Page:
There is a simple reason health care in the United States costs more than it does anywhere else: The prices are higher.
The chief executive of the Carolinas HealthCare System received $4.76 million in wages, bonuses, and benefits in 2012, and nine other executives with the North Carolina-based network earned at least $1-million, reports the Charlotte Observer ..... Carolinas HealthCare, the second-largest public hospital system in the country, operates 38 hospitals in North and South Carolina and has raised its annual revenue from $4.1-billion to $7.5-billion in the last five years.
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A new survey finds more than one in five CEOs at non-profit hospitals in California make more than $1 million a year. How about $7.7 million a year? That's what Kaiser Permanente's CEO George Halvorson made in 2010.
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Rhode Island Hospital’s parent company paid its CEO $9.5 million in 2009, but the industry’s top lobbyist says that doesn’t mean Providence’s hospitals can afford to start contributing money to the city budget. Local hospital chain Lifespan’s CEO George Vecchione earned $9.5 million in fiscal 2009, after getting paid $3.2 million in 2008 and just under $3 million in 2007.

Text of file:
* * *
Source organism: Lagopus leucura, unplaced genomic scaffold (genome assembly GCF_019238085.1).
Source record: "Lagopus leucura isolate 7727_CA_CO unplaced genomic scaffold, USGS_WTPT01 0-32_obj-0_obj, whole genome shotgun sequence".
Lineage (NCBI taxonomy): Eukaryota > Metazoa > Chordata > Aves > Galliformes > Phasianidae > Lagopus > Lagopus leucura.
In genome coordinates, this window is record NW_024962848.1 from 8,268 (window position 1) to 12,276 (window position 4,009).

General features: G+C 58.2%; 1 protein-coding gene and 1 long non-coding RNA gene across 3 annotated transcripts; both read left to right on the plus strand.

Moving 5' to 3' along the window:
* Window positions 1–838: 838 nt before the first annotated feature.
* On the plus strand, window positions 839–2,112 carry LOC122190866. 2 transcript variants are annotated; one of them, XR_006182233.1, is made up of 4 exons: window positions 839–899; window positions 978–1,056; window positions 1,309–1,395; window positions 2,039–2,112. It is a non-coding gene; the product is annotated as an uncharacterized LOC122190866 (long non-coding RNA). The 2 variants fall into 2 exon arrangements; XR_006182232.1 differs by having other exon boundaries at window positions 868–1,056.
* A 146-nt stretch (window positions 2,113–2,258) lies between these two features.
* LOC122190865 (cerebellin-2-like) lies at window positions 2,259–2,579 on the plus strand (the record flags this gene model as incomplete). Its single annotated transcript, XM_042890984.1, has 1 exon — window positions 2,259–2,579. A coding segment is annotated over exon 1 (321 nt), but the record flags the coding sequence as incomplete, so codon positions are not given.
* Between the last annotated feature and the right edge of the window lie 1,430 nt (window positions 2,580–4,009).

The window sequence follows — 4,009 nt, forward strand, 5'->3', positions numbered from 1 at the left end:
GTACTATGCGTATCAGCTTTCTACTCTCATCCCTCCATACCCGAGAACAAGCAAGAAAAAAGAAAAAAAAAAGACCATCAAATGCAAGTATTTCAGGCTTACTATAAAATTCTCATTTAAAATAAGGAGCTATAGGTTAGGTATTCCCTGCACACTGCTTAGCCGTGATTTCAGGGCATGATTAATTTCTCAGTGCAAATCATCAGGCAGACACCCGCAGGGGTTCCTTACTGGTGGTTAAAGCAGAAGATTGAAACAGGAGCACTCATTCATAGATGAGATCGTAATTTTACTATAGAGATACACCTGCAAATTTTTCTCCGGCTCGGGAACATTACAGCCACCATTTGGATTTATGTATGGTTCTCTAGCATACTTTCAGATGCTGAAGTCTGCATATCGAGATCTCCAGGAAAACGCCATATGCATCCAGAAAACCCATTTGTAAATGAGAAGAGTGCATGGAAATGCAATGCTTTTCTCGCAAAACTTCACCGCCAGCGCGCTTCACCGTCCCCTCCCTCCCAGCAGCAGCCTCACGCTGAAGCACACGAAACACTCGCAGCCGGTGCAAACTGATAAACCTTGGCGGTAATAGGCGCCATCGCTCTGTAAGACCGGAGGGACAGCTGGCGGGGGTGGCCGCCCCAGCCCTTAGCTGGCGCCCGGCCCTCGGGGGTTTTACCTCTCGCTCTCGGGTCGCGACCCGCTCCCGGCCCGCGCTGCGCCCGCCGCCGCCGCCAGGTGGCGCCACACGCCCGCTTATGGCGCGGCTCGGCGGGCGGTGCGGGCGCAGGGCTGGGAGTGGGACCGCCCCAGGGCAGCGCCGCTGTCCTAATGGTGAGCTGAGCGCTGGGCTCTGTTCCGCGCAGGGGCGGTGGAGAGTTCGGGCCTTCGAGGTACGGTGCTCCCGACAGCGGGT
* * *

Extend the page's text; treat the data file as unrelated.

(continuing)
why isn't Medicare just expanded to cover everyone
This is how you healthcare. It’s care of those clinging to life and care of those spinning and reeling in their orbit, struggling to adapt to life in a new airless atmosphere, a place with its own physics. There's no division. At one end, there is a malfunctioning heart, so you give it the right dose of the right drugs. At the other end is an exhausted relative, so you give her toast.
By now I am convinced that the NHS – and I hyperbolise, but only slightly – is the greatest achievement of humankind, the nearest we get to a benevolent deity, a goddamn superhero. It is an imperfect manifestation of a beautiful ideal – free care based on need, free care for all, without judgement, without reservation.
However long this goes on for, they'll continue throwing resources at this individual and never show a single sheet of figures to any of his relatives. Not because they'll get anything back, but because this is what the NHS does. It’s free care for throat cancer sufferers who only gave up smoking four years afterwards, for drinkers who were told 35 years ago that if they didn’t quit drinking they’d die. Free care for American immigrants, for jerks and gents. Free care for parents whether they showed up or not. Free care for guys who tried to try. Free care for the only father I will ever have.